How many birthdays are left for black boys?

By Rachel D. Graham

I knew what to expect. I had armed myself with my big-girl undies and my suit of armor, because despite my highest hopes, my gut and the breadcrumbs laid out by the municipality of Ferguson, Missouri, let me know it would be business as usual. And all the way through the 24-hour barrage of timeline rants, the release of pent-up frustration from the last 100-plus days and the bizarre defenses of last night’s non-indictment, I kept it together … until I decided to post my small tribute to the madness we face: a photo of me with the black man of my dreams, my son.

Believe it or not, I always wanted to raise a son of my own, on my own. Please don’t be mistaken. I adore my daughter and am exceedingly grateful for her. But there was just something about the challenge. I decided to be a single mother of a black man who would be the exception to all the rules; to be able to debunk all the myths and prove that it could be done.

Things didn’t quite work out that way. After a contentious battle, my daughter and I moved first to Baton Rouge and then finally to New Orleans. My precious gift stayed behind with his father and stepmother in the well-appointed, comfortable suburbs of Houston … a setting like the quiet, gated community that Trayvon Martin was visiting when he lost his life two years ago. From that day to this, I have found myself confounded by the notion of actually wanting to bring a black man into this world. How selfish could I be?

I posted an aged picture of my son and me to my Facebook profile to demonstrate solidarity with others in my social media sphere of influence; a way to show that African-American men, young and old, are loved, honored and appreciated by somebody. After Monday’s verdict, I felt it incredibly necessary to let the world know that, while it might see just another young black man, he will always be my baby. It was at that point my tough exterior softened, and I allowed myself to feel all the anger, rage, pain, disappointment and frustration I felt, not only with the grand jury’s decision fueled by an inept, half-baked attempt by the prosecution, but also with the reality that this will happen again.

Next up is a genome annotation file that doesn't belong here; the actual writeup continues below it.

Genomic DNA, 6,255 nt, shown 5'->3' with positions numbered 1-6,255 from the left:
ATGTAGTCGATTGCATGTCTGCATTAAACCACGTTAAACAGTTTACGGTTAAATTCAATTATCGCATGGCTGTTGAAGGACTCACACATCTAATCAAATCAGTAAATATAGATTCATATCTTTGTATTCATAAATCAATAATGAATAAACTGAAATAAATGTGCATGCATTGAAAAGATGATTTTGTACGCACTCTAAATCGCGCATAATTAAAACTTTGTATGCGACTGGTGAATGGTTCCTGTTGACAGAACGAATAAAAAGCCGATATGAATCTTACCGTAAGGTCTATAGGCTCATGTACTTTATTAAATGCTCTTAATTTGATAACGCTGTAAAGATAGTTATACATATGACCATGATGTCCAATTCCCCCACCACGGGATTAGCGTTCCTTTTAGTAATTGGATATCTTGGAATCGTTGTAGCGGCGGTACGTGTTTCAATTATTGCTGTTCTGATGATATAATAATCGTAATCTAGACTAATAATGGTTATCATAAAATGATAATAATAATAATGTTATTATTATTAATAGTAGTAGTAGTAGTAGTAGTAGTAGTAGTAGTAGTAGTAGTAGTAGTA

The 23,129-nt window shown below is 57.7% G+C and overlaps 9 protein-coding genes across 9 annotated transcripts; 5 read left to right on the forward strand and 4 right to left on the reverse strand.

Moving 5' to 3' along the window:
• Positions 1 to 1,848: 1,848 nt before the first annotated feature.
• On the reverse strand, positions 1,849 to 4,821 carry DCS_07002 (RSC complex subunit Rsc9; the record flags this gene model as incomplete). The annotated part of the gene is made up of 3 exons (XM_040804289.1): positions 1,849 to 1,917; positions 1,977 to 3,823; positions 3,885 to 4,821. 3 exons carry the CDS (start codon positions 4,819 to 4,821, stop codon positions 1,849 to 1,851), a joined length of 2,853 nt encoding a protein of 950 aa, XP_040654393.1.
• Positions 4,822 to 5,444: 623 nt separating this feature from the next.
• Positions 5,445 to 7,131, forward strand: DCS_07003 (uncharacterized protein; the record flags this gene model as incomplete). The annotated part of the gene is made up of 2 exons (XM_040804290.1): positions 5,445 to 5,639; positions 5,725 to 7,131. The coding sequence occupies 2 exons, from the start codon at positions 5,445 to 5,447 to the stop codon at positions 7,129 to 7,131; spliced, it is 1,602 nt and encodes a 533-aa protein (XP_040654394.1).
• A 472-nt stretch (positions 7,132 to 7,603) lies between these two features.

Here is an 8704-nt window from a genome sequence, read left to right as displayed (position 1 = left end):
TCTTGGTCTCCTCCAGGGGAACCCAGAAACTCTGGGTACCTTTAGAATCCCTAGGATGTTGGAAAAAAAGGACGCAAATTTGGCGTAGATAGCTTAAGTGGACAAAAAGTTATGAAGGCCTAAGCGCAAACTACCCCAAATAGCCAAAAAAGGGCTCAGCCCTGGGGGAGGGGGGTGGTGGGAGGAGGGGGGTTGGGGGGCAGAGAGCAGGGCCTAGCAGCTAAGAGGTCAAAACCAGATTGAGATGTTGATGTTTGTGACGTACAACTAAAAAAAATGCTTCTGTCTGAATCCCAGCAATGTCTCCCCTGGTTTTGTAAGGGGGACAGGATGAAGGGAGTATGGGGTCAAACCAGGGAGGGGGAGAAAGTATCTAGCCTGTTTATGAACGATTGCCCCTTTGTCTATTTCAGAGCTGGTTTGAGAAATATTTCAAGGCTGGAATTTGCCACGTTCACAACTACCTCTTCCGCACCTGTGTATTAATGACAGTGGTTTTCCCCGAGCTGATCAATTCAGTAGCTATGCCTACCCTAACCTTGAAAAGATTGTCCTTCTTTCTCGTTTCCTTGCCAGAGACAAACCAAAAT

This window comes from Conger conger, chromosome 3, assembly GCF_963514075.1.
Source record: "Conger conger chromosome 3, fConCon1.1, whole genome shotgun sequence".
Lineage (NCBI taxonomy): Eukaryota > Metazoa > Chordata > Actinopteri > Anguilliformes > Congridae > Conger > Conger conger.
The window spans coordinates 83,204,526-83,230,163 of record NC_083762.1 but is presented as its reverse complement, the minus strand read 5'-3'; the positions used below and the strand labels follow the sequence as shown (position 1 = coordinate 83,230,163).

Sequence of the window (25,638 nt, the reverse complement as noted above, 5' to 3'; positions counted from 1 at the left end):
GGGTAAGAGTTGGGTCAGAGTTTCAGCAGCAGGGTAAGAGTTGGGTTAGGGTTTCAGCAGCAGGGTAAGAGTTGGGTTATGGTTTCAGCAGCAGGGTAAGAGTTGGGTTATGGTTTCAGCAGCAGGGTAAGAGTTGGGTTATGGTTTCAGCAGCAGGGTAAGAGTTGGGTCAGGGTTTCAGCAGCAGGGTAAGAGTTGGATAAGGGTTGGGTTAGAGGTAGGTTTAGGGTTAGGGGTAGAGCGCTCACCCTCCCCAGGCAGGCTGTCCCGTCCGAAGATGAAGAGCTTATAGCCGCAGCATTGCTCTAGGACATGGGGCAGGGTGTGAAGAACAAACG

What is playing out in Ferguson and Manhattan and Seattle and across the country is a repeat of the days after the not-guilty verdict in the case against George Zimmerman. People marched. We all posted our profile pictures with somber faces and hoodies. The usual suspect activists – and even some new jacks on the scene – traveled to Florida and marched on the capital. There were sit-ins and conference calls and social media outrage and threats of long-term boycotts by entertainment royalty. But there was no coordinated, organized, strategic response to the injustice that occurred. And even worse, the day after the verdict our leading civil rights organization held its annual convention in Orlando … and others followed in its footsteps … and our people are still pouring hundreds of millions of dollars into the economy of a state that has demonstrated just how little it values the lives of black men and women. And not a damn thing has changed.

And so here I am with my heart raw and exposed, wanting to take back what was, by far, one of the most self-centered prayers imaginable. Because I would not wish the world I fear we live in on my worst enemy, much less on the only man I can say with an absolute certainty will always reciprocate the boundless love I feel for him. And worse yet, I have all questions and absolutely no answers. Now what? Will we realize that we, as a collective, have more power than we could ever imagine? Will we as African-American people really get the fact that emotional reaction never results in tangible change? Will we switch from tactical grandstanding and start engaging in strategic, long-range, well-planned campaigns against injustice? When is enough going to be enough? When will my son’s life really matter – not just to me or to law enforcement officials or government authorities, but to the very people who get up in arms in the moments of passionate disgust, only to return to the status quo when the mood passes?

My son turns 14 in a few days. My most burning question is, if something doesn’t change soon, how many birthdays will he have left?


Rachel D. Graham is a communications veteran who now serves as communications manager for the Neighborhoods Partnership Network. She is also the principal of Small Hinges SCE, a public relations consultancy specializing in strategic political and nonprofit communications. She is a respected social media influencer under the pseudonym Bayou Lois Lane and avid contributor to conversations on economic equity, social justice and pop culture.